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"It's just us sitting there for 23 hours like we done something wrong": Isolation, incarceration, and the COVID-19 pandemic

Rosenberg, A., Puglisi, L. B., Thomas, K. A., Halberstam, A. A., Martin, R. A., Brinkley-Rubinstein, L., & Wang, E. A.

For the millions of people incarcerated in United States' prisons and jails during the COVID-19 pandemic, isolation took many forms, including medical isolation for those sick with COVID-19, quarantine for those potentially exposed, and prolonged facility-wide lockdowns. Incarcerated people's lived experience of isolation during the pandemic has largely gone undocumented. Through interviews with 48 incarcerated people and 27 staff at two jails and one prison in geographically diverse locations in the United States, we document the implementation of COVID-19 isolation policies from the perspective of those that live and work in carceral settings. Incarcerated people were isolated from social contact, educational programs, employment, and recreation, and lacked clear communication about COVID-19-related protocols. Being isolated, no matter the reason, felt like punishment and was compared to solitary confinement-with resultant long-term, negative impacts on health. Participants detailed isolation policies as disruptive, detrimental to mental health, and dehumanizing for incarcerated people. Findings point to several recommendations for isolation policy in carceral settings. These include integrating healthcare delivery into isolation protocols, preserving social relationships during isolation, promoting bidirectional communication about protocols and their effect between facility leadership and incarcerated people. Most importantly, there is an urgent need to re-evaluate the current approach to the use of isolation in carceral settings and to establish external oversight procedures for its use during pandemics.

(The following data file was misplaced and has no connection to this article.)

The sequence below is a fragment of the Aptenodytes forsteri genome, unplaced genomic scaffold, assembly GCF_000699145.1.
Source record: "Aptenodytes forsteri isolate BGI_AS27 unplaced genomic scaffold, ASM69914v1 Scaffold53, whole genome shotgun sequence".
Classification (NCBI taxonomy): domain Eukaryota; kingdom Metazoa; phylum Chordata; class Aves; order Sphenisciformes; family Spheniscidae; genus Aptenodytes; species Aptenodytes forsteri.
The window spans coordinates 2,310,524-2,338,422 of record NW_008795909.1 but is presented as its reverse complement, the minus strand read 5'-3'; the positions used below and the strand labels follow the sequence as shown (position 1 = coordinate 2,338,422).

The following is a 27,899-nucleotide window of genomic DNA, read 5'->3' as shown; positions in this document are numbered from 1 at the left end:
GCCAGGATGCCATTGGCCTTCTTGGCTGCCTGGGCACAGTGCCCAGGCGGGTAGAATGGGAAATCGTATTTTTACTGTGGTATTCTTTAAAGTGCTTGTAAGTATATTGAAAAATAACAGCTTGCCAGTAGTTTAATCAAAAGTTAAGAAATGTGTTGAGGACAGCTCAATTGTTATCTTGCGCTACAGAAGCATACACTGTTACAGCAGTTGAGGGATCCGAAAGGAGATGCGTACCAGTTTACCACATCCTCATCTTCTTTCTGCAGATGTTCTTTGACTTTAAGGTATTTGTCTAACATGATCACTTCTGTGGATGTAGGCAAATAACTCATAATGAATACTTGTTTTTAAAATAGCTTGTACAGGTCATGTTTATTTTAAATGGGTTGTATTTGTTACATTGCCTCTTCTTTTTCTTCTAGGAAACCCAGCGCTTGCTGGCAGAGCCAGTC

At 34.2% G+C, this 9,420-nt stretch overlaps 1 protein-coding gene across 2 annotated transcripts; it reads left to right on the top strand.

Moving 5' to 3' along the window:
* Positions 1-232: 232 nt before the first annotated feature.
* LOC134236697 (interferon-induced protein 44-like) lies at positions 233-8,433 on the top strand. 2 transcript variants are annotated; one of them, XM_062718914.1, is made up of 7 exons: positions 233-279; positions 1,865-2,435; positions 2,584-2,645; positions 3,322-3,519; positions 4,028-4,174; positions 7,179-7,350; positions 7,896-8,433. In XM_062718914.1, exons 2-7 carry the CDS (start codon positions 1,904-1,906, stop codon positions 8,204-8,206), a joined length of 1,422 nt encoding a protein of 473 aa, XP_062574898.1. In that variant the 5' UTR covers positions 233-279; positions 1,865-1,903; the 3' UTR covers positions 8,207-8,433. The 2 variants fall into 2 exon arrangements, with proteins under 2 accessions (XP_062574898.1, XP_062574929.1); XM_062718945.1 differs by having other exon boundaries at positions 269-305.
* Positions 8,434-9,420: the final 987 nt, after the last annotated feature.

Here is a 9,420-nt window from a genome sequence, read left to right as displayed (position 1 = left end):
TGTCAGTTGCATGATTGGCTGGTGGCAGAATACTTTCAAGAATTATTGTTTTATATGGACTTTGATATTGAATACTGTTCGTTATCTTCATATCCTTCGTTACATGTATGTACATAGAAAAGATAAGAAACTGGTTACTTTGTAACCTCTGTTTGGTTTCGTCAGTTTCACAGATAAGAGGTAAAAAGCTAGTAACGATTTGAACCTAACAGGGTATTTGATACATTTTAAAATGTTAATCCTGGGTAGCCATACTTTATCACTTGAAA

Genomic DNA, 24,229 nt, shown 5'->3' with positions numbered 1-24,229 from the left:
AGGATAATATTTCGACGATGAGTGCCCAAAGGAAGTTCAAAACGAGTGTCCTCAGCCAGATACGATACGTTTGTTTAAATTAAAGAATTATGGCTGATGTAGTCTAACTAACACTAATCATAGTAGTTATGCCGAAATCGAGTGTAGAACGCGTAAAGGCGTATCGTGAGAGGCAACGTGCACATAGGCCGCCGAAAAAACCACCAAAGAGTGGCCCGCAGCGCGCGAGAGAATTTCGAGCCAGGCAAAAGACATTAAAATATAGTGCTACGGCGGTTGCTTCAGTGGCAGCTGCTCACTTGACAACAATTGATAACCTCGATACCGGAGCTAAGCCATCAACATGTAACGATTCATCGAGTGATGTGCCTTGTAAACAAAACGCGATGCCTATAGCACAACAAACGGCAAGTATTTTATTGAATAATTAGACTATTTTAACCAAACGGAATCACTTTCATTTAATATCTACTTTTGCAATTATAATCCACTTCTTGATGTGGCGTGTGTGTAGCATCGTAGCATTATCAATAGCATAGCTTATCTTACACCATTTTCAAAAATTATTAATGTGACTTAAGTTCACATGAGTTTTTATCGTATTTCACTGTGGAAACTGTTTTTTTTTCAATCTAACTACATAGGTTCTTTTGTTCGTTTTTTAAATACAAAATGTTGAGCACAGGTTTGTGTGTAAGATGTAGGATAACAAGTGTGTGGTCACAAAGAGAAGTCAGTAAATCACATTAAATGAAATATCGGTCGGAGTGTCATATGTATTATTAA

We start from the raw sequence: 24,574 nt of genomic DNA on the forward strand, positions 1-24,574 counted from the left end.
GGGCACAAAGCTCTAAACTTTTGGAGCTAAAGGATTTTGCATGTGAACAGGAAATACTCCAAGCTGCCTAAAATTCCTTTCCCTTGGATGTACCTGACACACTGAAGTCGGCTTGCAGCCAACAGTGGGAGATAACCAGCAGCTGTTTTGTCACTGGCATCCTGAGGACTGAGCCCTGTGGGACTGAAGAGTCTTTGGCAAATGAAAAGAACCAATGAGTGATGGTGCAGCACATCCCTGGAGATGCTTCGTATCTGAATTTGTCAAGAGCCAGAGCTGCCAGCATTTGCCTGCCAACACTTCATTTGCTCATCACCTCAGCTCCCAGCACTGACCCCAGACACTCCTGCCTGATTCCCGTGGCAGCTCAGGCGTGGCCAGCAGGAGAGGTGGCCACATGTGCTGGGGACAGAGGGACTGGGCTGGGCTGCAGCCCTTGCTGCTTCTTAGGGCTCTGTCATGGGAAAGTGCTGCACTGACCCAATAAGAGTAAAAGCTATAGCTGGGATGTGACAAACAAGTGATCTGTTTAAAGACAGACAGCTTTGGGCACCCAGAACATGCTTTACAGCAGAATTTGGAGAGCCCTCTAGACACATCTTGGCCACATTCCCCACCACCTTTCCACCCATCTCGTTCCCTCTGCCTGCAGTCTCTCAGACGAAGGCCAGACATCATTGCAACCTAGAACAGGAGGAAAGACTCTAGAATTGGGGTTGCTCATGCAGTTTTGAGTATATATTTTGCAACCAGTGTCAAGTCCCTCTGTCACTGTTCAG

Covid-19 in US jails and prisons: Implications for the next public health crisis

LeMasters, K., & Brinkley-Rubinstein, L.

Katherine LeMasters and Lauren Brinkley-Rubinstein raise concerns about the lack of sustained change in prison health transparency after Covid-19 and implications for future public health crises.


Documenting competing needs to well-being among those on community supervision in the South

LeMasters, K., Krajewski, T., Dong, K., & Brinkley-Rubinstein, L.